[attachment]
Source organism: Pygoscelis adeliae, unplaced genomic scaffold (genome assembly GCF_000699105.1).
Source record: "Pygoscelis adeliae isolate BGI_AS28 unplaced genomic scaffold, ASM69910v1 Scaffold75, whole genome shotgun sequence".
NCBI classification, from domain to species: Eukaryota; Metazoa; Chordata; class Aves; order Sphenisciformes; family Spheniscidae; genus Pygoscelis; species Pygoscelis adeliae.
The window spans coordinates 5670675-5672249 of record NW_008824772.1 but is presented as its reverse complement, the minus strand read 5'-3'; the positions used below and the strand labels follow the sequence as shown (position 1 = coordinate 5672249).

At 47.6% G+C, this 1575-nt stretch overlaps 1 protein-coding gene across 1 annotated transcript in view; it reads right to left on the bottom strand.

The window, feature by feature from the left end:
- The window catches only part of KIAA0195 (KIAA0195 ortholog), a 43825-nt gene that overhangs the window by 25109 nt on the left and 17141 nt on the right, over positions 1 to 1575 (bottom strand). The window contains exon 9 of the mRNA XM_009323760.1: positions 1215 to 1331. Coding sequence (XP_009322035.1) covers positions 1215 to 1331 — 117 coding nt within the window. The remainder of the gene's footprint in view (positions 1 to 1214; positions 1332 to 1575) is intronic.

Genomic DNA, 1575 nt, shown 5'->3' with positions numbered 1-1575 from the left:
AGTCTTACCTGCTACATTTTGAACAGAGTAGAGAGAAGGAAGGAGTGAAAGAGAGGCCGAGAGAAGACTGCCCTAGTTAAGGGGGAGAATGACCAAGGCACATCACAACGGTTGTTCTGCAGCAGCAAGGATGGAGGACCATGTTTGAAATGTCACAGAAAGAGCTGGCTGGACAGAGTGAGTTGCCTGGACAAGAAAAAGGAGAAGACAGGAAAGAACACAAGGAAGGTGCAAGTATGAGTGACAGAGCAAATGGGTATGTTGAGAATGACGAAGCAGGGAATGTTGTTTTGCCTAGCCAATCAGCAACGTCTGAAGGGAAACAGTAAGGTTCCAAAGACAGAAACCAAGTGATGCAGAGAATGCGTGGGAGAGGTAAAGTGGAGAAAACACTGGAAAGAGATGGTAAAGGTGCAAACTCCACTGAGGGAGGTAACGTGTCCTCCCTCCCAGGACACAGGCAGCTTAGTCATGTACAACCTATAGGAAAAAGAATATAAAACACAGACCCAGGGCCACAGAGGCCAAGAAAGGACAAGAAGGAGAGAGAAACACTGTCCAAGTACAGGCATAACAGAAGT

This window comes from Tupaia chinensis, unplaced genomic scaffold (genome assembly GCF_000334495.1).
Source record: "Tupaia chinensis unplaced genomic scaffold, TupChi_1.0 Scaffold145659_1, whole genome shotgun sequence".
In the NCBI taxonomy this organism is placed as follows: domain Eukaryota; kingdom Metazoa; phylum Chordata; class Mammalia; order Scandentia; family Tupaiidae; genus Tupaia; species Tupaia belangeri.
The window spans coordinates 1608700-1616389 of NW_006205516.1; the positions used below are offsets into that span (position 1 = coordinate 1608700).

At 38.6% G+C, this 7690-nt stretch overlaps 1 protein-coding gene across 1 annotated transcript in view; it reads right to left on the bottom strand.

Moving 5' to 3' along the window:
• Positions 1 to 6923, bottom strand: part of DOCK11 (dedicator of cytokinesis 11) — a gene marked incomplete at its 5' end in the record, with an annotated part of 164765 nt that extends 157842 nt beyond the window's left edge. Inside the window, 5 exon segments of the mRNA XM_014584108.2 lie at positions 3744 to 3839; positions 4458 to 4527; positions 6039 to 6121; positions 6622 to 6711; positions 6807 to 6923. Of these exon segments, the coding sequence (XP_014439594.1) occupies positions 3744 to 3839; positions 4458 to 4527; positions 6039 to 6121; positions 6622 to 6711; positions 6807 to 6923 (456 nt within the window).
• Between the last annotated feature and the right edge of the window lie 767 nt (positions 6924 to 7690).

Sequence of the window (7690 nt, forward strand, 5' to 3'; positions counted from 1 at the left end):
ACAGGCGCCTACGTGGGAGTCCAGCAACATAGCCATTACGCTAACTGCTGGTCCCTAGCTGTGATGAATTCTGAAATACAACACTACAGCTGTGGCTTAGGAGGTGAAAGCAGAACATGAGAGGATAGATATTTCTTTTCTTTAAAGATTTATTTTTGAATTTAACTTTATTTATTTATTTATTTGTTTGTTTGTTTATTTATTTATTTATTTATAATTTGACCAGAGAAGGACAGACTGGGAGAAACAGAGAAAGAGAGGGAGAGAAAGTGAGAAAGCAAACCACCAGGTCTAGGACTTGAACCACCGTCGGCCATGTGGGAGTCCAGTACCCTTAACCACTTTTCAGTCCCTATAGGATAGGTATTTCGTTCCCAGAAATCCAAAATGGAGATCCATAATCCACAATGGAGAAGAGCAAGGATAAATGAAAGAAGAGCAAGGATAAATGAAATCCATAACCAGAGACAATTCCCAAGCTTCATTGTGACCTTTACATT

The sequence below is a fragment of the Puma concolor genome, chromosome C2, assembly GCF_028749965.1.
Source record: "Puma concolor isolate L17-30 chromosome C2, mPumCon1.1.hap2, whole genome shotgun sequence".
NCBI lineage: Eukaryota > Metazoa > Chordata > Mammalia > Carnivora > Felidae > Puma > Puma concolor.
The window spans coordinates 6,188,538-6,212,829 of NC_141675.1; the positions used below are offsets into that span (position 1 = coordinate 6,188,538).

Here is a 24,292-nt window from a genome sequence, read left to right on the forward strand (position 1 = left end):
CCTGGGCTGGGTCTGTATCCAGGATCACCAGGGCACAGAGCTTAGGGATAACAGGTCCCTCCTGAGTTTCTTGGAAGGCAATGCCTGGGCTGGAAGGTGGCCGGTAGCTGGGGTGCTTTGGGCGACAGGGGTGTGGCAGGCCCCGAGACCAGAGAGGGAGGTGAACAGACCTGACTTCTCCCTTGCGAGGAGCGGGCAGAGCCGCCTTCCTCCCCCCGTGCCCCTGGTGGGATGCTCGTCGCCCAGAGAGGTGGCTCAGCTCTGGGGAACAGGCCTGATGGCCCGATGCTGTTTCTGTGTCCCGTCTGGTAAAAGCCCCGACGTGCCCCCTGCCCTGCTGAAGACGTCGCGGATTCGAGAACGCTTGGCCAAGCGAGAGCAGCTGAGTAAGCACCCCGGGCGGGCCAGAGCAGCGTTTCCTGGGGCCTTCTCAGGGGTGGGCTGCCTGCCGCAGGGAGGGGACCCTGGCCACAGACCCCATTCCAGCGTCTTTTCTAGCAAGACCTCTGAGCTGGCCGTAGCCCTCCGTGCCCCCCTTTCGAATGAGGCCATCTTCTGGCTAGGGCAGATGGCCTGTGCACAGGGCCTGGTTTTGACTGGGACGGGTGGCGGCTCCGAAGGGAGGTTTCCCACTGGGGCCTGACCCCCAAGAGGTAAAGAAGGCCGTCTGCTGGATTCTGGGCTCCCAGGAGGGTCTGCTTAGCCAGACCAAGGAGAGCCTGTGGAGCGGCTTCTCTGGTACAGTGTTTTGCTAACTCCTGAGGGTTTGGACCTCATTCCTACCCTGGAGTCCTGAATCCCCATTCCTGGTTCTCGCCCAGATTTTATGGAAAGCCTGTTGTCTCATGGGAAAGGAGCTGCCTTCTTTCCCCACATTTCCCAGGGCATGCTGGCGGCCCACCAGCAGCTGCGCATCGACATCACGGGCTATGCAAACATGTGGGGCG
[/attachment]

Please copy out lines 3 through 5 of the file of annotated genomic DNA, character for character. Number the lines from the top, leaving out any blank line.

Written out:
NCBI classification, from domain to species: Eukaryota; Metazoa; Chordata; class Aves; order Sphenisciformes; family Spheniscidae; genus Pygoscelis; species Pygoscelis adeliae.
The window spans coordinates 5670675-5672249 of record NW_008824772.1 but is presented as its reverse complement, the minus strand read 5'-3'; the positions used below and the strand labels follow the sequence as shown (position 1 = coordinate 5672249).

At 47.6% G+C, this 1575-nt stretch overlaps 1 protein-coding gene across 1 annotated transcript in view; it reads right to left on the bottom strand.